Despite a widening gap between the expense of HMO and PPO plans, more employers than ever offer PPOs — and their employees are taking them up on it. Nationwide, the share of people who have employer-sponsored insurance and who are enrolled in PPOs rose 3 percentage points from 1998 to 1999, while the share enrolled in HMOs remained flat. This occurred even though the average cost of PPOs increased 7 percent per member per year, compared to a 5-percent hike in the cost of an HMO.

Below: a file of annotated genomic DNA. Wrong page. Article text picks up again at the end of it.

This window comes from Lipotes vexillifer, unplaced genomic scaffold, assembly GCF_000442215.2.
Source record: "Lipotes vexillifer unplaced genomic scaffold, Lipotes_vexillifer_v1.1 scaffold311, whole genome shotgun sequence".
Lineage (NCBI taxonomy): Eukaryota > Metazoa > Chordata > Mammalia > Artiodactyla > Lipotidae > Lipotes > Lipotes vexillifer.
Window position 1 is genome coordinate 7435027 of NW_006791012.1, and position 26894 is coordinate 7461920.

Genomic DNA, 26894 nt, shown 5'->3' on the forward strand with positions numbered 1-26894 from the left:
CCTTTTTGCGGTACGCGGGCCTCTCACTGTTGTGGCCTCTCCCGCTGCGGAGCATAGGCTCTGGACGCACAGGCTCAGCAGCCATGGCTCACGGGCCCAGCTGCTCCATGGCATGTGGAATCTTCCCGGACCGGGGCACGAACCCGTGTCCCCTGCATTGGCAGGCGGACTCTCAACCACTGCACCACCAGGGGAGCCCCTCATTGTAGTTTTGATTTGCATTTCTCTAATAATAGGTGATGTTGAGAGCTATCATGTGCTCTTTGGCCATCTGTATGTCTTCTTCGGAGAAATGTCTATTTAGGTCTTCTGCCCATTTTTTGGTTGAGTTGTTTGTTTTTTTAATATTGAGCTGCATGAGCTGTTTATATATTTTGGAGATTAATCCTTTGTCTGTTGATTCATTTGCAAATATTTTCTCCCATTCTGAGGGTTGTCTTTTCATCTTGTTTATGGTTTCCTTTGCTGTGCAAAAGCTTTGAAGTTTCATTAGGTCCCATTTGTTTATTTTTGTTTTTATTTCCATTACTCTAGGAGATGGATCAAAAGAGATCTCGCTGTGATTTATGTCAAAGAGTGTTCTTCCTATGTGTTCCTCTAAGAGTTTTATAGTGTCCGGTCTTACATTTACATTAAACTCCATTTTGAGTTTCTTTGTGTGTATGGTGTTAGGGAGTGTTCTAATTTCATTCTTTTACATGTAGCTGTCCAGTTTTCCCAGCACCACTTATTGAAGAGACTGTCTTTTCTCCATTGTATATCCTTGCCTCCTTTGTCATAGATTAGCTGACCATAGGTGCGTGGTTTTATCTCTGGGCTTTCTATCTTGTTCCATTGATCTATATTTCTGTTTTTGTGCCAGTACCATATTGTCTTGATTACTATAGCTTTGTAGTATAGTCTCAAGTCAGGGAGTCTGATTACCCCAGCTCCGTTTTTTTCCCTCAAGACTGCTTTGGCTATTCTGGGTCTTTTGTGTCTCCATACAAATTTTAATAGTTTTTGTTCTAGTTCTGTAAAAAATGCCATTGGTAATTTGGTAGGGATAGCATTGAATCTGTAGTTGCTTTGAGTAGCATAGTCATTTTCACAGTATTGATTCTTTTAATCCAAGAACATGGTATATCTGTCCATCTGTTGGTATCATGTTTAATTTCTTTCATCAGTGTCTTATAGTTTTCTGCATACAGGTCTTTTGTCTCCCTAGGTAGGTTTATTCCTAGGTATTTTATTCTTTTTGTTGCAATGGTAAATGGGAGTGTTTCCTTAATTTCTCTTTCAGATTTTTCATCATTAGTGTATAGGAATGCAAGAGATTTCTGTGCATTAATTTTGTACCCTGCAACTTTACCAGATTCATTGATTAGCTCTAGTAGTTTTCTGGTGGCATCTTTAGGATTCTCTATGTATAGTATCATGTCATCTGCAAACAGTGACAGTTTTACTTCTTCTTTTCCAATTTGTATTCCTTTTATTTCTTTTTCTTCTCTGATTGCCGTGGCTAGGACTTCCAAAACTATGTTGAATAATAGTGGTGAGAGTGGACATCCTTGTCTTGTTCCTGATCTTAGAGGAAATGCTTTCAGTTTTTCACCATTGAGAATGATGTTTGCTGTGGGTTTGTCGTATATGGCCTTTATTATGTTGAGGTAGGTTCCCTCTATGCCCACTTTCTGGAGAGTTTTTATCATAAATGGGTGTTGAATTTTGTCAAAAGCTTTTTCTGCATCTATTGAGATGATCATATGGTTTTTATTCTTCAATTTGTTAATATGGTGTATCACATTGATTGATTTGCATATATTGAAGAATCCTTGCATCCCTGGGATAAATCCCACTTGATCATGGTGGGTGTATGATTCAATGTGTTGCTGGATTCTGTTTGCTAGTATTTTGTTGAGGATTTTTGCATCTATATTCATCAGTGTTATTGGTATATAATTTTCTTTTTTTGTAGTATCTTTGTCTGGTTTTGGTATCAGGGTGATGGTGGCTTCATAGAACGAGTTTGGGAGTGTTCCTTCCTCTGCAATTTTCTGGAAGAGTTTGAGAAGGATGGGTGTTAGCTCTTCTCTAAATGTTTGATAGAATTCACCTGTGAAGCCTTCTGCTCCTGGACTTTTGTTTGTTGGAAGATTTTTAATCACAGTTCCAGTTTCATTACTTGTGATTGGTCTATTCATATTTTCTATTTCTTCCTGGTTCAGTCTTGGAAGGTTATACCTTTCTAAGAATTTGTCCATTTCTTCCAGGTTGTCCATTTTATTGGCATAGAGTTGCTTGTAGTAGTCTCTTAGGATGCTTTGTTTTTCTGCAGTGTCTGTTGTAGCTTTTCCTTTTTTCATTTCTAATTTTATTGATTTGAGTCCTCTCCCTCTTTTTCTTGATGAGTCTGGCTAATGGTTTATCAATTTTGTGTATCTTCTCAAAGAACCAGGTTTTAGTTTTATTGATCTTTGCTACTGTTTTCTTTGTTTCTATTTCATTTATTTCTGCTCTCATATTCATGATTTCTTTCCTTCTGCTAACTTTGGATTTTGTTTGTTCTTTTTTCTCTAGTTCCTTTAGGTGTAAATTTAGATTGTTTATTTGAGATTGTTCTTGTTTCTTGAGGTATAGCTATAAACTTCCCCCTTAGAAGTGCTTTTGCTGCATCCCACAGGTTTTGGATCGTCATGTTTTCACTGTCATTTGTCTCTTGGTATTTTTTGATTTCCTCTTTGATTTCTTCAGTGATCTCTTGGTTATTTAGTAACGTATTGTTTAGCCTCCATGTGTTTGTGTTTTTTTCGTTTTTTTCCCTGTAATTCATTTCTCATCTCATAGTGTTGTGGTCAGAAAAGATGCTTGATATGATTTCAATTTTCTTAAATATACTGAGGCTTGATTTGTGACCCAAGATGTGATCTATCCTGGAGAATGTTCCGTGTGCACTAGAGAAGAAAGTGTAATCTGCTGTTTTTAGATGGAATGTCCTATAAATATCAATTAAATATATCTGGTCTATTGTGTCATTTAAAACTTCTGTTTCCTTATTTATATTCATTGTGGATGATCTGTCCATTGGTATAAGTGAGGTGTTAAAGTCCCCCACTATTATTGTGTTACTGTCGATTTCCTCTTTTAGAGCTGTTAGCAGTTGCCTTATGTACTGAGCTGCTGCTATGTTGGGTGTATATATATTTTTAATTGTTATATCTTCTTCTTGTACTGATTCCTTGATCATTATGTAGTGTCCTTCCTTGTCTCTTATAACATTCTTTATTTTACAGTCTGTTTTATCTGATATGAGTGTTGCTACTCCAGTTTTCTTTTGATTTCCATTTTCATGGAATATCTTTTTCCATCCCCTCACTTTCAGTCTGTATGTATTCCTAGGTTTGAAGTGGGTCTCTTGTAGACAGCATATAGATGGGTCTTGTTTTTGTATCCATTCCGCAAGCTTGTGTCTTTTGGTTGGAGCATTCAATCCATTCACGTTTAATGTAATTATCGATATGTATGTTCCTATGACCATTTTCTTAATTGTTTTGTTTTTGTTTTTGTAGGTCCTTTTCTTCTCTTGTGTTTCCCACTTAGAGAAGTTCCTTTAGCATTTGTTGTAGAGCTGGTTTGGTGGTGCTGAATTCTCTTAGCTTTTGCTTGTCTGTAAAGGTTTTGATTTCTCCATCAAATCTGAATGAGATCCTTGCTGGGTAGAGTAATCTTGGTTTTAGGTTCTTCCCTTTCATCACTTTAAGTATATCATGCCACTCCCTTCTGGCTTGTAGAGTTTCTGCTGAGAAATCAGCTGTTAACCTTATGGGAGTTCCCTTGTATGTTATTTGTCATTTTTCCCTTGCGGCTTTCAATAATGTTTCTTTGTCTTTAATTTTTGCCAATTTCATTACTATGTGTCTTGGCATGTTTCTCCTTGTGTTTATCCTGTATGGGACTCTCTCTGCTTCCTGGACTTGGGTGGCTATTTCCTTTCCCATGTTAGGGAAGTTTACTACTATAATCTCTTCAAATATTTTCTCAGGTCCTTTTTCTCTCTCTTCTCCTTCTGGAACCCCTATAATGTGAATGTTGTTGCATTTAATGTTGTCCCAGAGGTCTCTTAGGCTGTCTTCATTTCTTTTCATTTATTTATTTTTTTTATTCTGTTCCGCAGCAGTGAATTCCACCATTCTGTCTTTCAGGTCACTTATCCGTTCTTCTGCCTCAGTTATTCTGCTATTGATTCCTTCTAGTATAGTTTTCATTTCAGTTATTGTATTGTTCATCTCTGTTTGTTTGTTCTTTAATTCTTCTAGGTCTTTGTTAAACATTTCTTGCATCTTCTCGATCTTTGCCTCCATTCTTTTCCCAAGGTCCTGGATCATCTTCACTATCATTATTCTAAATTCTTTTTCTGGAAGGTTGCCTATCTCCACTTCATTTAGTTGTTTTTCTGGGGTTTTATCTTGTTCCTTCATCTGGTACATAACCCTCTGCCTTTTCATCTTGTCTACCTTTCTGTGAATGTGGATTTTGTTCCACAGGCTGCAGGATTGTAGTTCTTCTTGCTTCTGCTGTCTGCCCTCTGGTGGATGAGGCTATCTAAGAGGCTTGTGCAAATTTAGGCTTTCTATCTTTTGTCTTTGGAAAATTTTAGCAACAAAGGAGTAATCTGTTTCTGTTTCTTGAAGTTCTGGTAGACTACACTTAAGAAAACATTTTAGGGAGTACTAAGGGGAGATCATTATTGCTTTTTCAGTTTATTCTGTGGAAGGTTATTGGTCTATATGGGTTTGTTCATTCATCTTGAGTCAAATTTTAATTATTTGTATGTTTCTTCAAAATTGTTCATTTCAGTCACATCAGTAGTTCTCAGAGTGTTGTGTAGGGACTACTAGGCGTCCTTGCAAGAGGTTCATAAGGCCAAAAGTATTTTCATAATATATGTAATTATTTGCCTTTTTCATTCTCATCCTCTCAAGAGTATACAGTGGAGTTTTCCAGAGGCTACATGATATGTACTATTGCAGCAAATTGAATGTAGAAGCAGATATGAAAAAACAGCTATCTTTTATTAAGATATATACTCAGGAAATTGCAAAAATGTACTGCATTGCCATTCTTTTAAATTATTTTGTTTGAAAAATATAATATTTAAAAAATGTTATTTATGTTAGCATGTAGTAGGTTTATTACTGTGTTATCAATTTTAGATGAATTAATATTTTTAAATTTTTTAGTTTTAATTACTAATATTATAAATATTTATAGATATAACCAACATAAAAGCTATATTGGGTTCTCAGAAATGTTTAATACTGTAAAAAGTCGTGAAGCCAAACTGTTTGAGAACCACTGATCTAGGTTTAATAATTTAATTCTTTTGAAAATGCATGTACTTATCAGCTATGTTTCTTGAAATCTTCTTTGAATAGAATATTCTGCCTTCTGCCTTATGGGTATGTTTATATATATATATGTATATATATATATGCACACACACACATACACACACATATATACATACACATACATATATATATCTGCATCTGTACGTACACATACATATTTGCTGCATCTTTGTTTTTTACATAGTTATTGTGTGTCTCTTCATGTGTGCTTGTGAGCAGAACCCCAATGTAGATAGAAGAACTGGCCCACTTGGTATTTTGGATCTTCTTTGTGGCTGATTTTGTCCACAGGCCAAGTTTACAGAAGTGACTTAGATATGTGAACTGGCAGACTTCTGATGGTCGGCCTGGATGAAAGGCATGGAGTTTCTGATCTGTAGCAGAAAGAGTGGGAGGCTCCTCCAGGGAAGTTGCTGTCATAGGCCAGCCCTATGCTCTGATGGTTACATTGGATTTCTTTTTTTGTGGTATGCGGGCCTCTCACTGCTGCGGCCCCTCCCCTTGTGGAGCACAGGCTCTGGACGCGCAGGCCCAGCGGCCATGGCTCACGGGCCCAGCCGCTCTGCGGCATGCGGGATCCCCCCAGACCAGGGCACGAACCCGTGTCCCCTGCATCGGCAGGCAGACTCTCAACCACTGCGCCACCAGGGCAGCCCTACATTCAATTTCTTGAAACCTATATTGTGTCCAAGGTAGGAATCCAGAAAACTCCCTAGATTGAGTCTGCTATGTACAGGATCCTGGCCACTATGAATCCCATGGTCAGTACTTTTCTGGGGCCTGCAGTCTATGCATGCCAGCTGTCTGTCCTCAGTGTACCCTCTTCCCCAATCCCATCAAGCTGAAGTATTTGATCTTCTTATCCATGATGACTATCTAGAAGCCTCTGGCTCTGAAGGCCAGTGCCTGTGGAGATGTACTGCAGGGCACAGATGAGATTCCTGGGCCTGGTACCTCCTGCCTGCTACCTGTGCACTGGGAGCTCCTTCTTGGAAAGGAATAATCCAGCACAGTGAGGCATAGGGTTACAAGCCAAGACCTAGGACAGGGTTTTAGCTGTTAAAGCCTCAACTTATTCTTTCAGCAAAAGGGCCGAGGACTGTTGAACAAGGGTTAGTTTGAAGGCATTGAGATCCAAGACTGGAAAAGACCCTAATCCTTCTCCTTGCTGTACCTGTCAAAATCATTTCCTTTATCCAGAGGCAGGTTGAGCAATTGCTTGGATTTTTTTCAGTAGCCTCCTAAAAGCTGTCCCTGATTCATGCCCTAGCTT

Employers are eager to please workers and court prospective employees with rich benefit packages, and are hesitant to pass increased costs along to them in a tight labor market. Instead, purchasers are changing benefit designs to try to cushion increases in the cost of providing health coverage.
SOURCE: MERCER/FOSTER HIGGINS NATIONAL SURVEY OF EMPLOYER-SPONSORED HEALTH PLANS, DECEMBER 1999
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